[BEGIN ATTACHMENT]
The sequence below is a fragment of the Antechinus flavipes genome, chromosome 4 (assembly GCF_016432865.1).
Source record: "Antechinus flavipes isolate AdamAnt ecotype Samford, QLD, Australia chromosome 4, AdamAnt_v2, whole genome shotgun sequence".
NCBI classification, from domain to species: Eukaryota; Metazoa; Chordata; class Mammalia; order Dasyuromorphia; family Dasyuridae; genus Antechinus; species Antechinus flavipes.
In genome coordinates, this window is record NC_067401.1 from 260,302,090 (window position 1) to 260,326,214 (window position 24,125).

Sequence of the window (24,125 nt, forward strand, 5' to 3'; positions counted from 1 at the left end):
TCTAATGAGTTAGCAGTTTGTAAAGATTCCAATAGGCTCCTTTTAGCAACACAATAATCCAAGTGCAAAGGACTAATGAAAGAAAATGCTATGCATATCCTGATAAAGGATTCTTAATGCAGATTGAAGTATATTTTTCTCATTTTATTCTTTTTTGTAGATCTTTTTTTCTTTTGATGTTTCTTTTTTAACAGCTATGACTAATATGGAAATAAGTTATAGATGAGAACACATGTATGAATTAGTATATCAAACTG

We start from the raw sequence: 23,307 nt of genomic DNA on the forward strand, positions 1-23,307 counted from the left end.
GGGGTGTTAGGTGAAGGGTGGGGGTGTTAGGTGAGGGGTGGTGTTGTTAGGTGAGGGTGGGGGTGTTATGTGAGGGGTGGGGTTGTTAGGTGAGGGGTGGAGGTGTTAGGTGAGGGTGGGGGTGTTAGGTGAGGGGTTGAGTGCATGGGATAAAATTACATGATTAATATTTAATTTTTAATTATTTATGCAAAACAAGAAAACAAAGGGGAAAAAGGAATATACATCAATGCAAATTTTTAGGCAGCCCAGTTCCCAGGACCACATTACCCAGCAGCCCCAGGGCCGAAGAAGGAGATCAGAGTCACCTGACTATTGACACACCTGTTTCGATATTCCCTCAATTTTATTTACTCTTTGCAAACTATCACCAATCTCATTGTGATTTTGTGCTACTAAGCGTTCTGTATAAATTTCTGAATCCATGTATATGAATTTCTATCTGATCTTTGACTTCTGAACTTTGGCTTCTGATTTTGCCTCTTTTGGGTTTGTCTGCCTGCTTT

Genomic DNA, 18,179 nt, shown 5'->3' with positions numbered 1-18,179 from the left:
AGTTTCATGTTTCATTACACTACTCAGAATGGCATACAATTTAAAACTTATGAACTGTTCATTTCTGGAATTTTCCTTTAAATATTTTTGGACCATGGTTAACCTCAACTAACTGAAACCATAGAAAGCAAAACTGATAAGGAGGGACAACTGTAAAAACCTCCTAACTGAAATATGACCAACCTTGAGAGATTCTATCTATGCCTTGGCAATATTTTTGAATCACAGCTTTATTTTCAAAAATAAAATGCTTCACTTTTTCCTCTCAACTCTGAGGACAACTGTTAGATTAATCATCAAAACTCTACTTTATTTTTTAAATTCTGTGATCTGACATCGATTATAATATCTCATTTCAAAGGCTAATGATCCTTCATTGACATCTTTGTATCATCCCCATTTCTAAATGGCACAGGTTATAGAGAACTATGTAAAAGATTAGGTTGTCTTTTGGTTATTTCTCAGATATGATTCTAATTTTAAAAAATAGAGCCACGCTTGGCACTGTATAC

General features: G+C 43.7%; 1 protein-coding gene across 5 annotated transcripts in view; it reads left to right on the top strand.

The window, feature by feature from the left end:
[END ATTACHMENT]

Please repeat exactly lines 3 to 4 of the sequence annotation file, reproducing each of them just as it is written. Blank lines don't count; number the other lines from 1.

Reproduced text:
NCBI classification, from domain to species: Eukaryota; Metazoa; Chordata; class Mammalia; order Dasyuromorphia; family Dasyuridae; genus Antechinus; species Antechinus flavipes.
In genome coordinates, this window is record NC_067401.1 from 260,302,090 (window position 1) to 260,326,214 (window position 24,125).